Vintage trains continue to chug along the tracks in Squamish, with the help of many volunteers and a financial boost from the federal government.
As the West Coast Railway Heritage Park gets ready to celebrate its 25th anniversary, it also announced its expansion.
On March 28, Pam Goldsmith-Jones, the Member of Parliament for West Vancouver-Sea to Sky-Sunshine Coast, announced $985,000 from the Canada Cultural Spaces Fund will go to the West Coast Railway Association. The association will use the funds as well as private donations to purchase the Squamish Railway Shop — which was up for sale by BC Rail — and its assets officially on March 29. An additional $1 million will upgrade the facility for year-round restoration abilities.
“Securing the maintenance building for its purpose-built use is so important because we know if it were repurposed, it would never be replaced. There are only a few buildings like this within thousands of kilometres of this site. The opportunity for this building to be maintained especially for its original use and to have it focused on preserving our rail heritage is remarkable,” MLA Jordan Sturdy wrote in a letter read at the announcement.
The WCRA has been leasing the Squamish Railway Shop since 2006 to restore their vintage locomotives. Not only does it contain equipment such as a crane that can lift trains for undercarriage and wheel maintenance, the workshop is connected to the heritage park by rail. Currently, an electric train built in 1912 is nearly complete in the shop. Another, built in 1924, is one of the only three sleeping cars Pacific Great Eastern ever owned. It previously spent 30 years on a farm in Washington state.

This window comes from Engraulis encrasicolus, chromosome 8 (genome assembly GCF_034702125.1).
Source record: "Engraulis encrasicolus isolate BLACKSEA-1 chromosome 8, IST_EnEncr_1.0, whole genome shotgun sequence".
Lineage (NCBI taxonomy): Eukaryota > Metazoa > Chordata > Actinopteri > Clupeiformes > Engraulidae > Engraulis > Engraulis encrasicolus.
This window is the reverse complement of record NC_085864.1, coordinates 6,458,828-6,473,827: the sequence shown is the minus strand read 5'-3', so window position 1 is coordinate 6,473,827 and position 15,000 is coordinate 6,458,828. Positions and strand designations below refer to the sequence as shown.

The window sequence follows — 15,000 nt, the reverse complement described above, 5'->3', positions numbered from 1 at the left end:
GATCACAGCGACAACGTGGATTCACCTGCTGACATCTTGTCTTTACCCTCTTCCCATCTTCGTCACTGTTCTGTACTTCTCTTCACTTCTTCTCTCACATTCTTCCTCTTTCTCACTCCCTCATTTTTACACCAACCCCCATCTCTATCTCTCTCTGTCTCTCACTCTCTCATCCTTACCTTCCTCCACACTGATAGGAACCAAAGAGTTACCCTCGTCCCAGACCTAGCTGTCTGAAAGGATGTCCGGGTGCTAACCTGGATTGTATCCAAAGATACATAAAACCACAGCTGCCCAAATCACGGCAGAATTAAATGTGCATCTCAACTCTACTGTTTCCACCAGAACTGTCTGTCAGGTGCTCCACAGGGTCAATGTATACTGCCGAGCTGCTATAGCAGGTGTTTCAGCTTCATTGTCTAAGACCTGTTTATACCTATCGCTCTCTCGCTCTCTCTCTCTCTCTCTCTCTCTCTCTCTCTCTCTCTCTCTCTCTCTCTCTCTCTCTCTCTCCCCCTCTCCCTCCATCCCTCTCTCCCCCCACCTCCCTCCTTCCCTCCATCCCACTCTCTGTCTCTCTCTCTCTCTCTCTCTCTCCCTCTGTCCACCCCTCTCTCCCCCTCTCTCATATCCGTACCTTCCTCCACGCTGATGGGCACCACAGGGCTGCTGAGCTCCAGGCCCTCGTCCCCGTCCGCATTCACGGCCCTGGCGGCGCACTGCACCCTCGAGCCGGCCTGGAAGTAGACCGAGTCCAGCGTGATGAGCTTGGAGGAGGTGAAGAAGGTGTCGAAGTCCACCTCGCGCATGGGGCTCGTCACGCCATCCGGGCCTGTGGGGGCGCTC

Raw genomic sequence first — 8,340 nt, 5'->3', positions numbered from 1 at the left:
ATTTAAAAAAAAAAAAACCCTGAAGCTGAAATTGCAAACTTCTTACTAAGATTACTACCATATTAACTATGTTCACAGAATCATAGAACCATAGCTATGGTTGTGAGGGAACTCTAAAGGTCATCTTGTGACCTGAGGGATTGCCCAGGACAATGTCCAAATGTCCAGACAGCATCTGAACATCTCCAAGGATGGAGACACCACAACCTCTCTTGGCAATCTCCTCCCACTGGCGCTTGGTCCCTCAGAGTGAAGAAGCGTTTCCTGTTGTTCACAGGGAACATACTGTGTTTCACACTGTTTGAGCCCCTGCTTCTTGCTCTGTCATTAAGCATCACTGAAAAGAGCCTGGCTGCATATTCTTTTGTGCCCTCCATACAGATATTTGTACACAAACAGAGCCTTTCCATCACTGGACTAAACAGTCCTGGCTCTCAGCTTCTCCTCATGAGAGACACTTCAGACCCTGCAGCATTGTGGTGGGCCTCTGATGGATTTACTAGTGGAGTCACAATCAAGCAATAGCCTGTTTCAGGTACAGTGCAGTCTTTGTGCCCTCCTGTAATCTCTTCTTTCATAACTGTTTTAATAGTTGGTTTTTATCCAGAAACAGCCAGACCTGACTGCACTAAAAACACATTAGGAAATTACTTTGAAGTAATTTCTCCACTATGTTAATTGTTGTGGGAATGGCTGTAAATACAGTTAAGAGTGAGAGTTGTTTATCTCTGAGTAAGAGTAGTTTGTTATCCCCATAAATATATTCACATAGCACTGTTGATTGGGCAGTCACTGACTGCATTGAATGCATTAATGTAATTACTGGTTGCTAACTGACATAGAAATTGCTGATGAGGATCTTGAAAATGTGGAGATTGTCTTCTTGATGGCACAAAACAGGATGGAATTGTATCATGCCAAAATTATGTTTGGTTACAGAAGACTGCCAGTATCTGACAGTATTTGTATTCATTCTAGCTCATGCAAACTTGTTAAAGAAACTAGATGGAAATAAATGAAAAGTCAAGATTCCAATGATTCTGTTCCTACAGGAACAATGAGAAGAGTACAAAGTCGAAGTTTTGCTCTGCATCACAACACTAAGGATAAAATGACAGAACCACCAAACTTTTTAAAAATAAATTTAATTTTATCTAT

“This building is gold to us,” Don Evans, the chair of the WCRA board, said during a tour of the facility. “When we get passenger cars, often they’re gutted inside. This car amazingly has all its original material. We will be able to restore it as opposed to recreate it.”
“So much of our modern history, even the fact that we have a country such as this, has been influenced, formed and forged by the locomotives serviced in this area,” Sturdy’s letter said.
This summer, visitors to the park will be able to tour the railway shop. First, they’ll hop aboard one of the vintage trains. Once transported to their destination, all will disembark to see the locomotives under restoration. In another room, visitors can see above and below the train carriages, for an up-close perspective of the giant machines.
“Our ultimate vision,” Evans said, “is that this will become a new museum of railroad technology and interpret a working shop. You’ll be able to see the work being done.”